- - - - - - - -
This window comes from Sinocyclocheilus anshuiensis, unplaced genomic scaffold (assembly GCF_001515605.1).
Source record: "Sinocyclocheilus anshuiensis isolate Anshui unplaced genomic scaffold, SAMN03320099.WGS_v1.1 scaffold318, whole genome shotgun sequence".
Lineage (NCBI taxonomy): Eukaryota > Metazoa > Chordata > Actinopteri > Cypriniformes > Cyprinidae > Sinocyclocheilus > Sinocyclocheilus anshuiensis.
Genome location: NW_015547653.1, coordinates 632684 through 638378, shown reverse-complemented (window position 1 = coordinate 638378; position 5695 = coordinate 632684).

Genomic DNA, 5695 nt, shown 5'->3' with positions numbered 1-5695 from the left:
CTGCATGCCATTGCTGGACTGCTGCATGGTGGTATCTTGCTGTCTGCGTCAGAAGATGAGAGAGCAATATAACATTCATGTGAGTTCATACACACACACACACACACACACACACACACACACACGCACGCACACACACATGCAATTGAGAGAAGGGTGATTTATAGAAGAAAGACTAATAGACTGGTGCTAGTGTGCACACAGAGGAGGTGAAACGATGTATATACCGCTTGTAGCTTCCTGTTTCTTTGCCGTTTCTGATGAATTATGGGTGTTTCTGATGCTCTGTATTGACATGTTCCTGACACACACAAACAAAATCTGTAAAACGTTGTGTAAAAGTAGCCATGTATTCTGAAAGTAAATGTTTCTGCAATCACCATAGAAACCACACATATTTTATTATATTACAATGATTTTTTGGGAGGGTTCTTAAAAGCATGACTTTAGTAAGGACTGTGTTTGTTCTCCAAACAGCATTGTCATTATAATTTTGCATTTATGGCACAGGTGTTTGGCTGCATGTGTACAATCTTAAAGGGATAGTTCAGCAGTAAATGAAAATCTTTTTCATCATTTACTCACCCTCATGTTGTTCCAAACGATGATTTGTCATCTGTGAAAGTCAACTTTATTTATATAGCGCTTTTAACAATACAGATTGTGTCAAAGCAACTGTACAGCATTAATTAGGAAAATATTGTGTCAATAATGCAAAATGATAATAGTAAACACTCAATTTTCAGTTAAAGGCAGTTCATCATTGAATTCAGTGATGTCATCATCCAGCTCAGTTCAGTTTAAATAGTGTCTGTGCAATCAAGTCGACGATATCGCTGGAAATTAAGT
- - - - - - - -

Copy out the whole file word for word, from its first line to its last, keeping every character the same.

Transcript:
This window comes from Sinocyclocheilus anshuiensis, unplaced genomic scaffold (assembly GCF_001515605.1).
Source record: "Sinocyclocheilus anshuiensis isolate Anshui unplaced genomic scaffold, SAMN03320099.WGS_v1.1 scaffold318, whole genome shotgun sequence".
Lineage (NCBI taxonomy): Eukaryota > Metazoa > Chordata > Actinopteri > Cypriniformes > Cyprinidae > Sinocyclocheilus > Sinocyclocheilus anshuiensis.
Genome location: NW_015547653.1, coordinates 632684 through 638378, shown reverse-complemented (window position 1 = coordinate 638378; position 5695 = coordinate 632684).

Genomic DNA, 5695 nt, shown 5'->3' with positions numbered 1-5695 from the left:
CTGCATGCCATTGCTGGACTGCTGCATGGTGGTATCTTGCTGTCTGCGTCAGAAGATGAGAGAGCAATATAACATTCATGTGAGTTCATACACACACACACACACACACACACACACACACACACGCACGCACACACACATGCAATTGAGAGAAGGGTGATTTATAGAAGAAAGACTAATAGACTGGTGCTAGTGTGCACACAGAGGAGGTGAAACGATGTATATACCGCTTGTAGCTTCCTGTTTCTTTGCCGTTTCTGATGAATTATGGGTGTTTCTGATGCTCTGTATTGACATGTTCCTGACACACACAAACAAAATCTGTAAAACGTTGTGTAAAAGTAGCCATGTATTCTGAAAGTAAATGTTTCTGCAATCACCATAGAAACCACACATATTTTATTATATTACAATGATTTTTTGGGAGGGTTCTTAAAAGCATGACTTTAGTAAGGACTGTGTTTGTTCTCCAAACAGCATTGTCATTATAATTTTGCATTTATGGCACAGGTGTTTGGCTGCATGTGTACAATCTTAAAGGGATAGTTCAGCAGTAAATGAAAATCTTTTTCATCATTTACTCACCCTCATGTTGTTCCAAACGATGATTTGTCATCTGTGAAAGTCAACTTTATTTATATAGCGCTTTTAACAATACAGATTGTGTCAAAGCAACTGTACAGCATTAATTAGGAAAATATTGTGTCAATAATGCAAAATGATAATAGTAAACACTCAATTTTCAGTTAAAGGCAGTTCATCATTGAATTCAGTGATGTCATCATCCAGCTCAGTTCAGTTTAAATAGTGTCTGTGCAATCAAGTCGACGATATCGCTGGAAATTAAGT